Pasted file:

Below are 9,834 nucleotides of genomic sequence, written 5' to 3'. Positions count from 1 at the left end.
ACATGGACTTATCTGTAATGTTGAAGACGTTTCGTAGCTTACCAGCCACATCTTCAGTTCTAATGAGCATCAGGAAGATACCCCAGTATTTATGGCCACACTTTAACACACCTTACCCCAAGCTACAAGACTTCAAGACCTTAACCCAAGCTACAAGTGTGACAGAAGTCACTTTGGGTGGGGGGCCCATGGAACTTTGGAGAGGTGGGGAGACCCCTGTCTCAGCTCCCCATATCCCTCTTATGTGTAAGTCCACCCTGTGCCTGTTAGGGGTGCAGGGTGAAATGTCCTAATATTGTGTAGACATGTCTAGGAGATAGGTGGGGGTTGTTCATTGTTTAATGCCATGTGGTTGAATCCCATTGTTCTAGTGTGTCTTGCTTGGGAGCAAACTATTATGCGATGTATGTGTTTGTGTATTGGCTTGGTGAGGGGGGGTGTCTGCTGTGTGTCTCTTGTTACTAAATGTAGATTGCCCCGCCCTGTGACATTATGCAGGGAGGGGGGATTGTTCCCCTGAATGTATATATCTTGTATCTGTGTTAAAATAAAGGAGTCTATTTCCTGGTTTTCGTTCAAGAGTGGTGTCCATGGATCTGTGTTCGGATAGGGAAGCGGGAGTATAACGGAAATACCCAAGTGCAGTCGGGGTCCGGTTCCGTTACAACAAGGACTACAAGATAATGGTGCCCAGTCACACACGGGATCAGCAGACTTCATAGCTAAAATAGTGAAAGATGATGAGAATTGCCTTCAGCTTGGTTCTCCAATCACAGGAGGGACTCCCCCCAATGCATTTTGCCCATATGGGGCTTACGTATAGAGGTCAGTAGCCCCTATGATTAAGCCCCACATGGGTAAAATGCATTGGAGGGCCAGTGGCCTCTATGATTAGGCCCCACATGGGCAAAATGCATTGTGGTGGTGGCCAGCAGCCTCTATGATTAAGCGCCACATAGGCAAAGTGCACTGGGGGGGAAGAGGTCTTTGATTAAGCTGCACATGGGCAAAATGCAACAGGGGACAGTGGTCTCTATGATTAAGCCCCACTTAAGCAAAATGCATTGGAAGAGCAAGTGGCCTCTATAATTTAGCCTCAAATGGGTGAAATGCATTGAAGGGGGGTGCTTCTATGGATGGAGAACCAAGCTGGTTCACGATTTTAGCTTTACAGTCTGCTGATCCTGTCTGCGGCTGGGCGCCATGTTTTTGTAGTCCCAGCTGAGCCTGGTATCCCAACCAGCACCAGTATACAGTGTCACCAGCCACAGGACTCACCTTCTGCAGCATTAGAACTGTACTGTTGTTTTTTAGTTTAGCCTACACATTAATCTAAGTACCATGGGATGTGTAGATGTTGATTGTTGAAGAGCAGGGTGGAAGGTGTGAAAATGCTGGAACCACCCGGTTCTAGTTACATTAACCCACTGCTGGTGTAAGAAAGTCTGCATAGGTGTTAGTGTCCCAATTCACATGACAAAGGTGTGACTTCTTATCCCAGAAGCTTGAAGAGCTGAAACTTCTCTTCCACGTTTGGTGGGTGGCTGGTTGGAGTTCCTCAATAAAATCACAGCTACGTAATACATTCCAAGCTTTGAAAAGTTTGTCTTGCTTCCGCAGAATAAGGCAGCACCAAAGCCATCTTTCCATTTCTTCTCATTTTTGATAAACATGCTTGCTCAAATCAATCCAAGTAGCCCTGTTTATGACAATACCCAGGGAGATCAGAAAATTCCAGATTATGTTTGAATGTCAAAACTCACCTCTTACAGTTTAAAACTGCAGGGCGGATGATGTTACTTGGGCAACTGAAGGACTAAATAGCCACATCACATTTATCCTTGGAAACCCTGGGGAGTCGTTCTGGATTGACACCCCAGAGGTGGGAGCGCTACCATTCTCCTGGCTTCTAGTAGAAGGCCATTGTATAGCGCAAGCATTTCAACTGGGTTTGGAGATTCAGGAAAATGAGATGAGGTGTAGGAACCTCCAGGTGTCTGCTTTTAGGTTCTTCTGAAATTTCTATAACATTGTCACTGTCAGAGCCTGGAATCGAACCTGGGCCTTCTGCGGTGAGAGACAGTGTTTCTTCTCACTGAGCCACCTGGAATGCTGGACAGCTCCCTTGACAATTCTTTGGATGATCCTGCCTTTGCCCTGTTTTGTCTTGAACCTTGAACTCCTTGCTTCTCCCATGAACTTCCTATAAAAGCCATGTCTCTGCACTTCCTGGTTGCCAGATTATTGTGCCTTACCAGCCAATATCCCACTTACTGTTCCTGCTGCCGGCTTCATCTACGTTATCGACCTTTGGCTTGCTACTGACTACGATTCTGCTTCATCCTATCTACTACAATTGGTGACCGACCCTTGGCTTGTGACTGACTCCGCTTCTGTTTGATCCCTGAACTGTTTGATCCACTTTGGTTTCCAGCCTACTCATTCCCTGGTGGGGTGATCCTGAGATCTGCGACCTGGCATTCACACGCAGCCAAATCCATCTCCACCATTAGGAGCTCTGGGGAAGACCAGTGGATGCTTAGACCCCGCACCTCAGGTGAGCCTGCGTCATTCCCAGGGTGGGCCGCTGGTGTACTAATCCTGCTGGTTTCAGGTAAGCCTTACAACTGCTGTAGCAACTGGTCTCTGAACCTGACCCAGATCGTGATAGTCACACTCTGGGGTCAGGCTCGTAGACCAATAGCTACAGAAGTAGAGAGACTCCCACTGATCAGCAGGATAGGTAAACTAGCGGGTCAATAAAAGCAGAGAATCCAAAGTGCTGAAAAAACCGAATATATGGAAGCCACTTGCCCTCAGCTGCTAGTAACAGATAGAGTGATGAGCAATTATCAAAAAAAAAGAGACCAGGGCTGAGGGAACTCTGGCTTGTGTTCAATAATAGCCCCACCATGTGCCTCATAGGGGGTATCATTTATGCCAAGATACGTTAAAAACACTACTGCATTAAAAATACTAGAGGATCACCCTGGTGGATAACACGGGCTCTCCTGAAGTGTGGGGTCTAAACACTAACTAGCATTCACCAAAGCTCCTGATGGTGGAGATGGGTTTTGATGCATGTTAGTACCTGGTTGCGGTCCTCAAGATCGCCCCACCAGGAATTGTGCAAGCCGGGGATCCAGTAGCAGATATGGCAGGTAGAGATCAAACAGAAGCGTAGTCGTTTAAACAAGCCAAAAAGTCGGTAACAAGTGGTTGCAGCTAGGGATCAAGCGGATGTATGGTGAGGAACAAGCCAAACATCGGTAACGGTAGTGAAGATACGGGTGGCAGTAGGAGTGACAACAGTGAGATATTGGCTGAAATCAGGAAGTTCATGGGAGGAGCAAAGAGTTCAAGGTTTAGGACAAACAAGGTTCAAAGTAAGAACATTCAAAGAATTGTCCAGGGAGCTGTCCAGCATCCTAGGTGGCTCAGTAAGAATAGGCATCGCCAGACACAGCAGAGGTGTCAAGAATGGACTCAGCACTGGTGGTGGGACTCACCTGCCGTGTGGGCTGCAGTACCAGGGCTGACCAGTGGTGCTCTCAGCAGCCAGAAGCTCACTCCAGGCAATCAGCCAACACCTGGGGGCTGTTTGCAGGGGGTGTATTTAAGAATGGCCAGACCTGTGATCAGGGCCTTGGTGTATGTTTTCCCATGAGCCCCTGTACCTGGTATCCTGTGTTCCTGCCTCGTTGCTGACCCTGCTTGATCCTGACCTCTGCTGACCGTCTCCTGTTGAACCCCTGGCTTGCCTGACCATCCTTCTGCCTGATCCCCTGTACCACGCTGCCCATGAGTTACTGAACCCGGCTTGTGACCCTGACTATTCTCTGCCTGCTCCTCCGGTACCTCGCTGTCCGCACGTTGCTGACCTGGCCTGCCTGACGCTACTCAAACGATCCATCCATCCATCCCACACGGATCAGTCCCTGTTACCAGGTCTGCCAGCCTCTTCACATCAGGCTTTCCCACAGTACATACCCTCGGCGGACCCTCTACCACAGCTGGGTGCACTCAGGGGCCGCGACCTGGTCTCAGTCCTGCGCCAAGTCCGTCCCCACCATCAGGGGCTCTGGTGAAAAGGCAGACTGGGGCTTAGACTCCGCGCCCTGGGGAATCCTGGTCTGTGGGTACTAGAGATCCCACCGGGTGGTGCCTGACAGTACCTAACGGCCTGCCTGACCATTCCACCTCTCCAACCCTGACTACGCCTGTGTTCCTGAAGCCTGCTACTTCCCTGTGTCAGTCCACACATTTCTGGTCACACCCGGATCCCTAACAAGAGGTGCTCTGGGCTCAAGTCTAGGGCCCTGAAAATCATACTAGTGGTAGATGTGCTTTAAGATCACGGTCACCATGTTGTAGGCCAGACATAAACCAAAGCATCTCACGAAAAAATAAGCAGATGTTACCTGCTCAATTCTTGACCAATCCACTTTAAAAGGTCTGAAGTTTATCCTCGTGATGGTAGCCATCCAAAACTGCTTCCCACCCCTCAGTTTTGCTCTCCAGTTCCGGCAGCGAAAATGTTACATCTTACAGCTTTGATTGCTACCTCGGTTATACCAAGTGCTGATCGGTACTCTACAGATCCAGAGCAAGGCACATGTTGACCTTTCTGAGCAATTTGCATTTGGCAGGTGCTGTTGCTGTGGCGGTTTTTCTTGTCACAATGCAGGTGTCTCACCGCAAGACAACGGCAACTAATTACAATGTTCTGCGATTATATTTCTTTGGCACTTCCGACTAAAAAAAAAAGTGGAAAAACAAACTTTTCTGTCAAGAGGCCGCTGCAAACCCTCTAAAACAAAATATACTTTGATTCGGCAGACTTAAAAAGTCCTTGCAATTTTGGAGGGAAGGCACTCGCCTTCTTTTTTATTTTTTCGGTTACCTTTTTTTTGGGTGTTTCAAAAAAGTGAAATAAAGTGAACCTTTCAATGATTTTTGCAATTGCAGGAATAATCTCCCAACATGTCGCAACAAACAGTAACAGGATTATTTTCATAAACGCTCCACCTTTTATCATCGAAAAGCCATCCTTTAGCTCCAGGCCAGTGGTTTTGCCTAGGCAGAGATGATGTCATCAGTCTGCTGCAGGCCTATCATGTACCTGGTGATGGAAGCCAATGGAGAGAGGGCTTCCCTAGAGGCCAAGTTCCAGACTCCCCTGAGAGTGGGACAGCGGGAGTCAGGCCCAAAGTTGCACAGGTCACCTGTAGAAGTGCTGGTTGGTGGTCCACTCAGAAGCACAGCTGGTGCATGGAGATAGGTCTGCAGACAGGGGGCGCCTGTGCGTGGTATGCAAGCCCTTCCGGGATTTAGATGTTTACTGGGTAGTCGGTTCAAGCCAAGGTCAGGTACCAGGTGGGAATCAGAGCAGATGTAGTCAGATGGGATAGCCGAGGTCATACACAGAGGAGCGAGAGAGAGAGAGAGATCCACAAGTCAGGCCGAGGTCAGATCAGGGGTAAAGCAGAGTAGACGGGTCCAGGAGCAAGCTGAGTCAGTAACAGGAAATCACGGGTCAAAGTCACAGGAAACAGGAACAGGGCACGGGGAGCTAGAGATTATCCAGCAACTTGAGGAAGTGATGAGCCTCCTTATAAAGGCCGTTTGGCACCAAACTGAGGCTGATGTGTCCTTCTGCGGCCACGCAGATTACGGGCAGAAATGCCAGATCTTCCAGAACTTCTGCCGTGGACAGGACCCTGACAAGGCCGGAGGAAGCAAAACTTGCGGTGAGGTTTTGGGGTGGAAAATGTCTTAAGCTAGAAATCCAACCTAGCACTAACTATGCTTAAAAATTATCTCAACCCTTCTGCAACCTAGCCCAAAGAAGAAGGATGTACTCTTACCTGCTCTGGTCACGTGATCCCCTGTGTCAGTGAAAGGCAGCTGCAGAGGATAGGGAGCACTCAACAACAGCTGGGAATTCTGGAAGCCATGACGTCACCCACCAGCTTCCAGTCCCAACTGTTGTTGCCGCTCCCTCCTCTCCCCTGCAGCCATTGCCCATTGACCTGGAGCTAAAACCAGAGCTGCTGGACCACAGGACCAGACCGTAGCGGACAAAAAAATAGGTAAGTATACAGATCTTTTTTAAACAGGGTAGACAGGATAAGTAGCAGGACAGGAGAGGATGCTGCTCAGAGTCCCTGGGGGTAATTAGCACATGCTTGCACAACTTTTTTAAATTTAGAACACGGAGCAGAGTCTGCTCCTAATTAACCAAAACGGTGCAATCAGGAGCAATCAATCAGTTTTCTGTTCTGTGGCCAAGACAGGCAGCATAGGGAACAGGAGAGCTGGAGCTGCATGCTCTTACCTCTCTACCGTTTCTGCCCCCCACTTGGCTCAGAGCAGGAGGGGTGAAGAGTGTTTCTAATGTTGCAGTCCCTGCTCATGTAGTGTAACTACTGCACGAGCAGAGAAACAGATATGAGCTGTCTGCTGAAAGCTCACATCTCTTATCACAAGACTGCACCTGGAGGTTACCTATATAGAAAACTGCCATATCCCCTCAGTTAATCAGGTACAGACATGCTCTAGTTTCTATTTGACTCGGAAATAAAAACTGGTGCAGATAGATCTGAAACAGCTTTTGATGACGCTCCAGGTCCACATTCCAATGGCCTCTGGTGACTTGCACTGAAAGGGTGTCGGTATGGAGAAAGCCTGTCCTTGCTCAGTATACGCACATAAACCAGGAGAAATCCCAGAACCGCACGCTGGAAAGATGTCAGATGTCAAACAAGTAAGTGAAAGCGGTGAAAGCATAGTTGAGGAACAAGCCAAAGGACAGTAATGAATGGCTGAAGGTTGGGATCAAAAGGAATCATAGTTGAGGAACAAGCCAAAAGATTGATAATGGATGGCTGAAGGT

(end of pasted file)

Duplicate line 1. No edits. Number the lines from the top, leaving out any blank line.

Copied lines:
Below are 9,834 nucleotides of genomic sequence, written 5' to 3'. Positions count from 1 at the left end.